Wednesday 13th April 2011


The Griffith chassis couldn't be much simpler. It's made up of round tube steel welded to make a spaceframe and was coated in polyester to protect it from corrosion. At each corner are unequal length double wishbones with coil springs, shock absorbers and an anti-roll bar.

Braking is taken care of by ventilated 240mm front discs on early cars and vented 260mm discs on the 5.0-litre models. Rear discs are 273mm solid items, while servo assistance took the strain out of stopping. Turning the front wheels' direction is rack and pinion steering, with desirable power steering an option on early cars before it became standard in late 1995.

Most Griffiths came with 7x15in front alloy wheels and 7.5x16in rears, originally shod with Bridgestone rubber. Non-power assisted steering cars use 205/55 ZR tyres while those with power assistance had broader 225/50 tyres. Rear tyres were 245/45 for both versions.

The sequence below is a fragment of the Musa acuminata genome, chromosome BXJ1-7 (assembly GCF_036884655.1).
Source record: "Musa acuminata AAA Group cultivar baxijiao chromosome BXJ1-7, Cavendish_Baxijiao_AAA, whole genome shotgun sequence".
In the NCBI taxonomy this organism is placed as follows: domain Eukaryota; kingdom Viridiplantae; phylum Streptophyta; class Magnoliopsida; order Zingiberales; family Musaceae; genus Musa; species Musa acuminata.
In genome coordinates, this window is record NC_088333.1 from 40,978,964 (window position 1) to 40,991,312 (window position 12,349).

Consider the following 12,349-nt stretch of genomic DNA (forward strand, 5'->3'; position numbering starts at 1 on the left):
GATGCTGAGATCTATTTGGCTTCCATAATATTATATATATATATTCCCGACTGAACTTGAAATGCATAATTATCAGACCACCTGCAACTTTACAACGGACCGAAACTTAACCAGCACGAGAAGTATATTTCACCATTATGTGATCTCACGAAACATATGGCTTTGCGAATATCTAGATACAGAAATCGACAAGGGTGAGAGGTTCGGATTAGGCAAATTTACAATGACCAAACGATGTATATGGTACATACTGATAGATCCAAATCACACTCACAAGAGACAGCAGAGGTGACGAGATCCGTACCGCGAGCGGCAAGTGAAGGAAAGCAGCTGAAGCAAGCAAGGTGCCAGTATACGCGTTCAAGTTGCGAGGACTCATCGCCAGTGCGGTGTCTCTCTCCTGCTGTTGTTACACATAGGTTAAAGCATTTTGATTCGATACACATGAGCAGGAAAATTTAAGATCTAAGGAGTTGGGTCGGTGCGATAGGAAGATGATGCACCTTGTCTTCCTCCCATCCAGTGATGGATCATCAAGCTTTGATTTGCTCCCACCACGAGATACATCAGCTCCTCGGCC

Uneven tyre wear indicates a kerbed alloy wheel, so inspect the wheels for damage. Any juddering while braking points towards a warped disc, which is easy to replace. Suspension bushes need to be in tip top condition for the Griffith to handle as it should. Also look for worn upper wishbones and chassis outriggers. Stones get thrown up between the body and chassis, which then grate and cause rust. As with any older used performance car, the wheel bearings may be worn and it's worth jacking the front of the car up to look for wear in the upper ball joints.

1) Introduction
2) Powertrain
3) Body
4) Rolling Chassis (reading now)
5) Interior
6) Insurance quotes
7) TVR Griffiths in the PH classifieds now...

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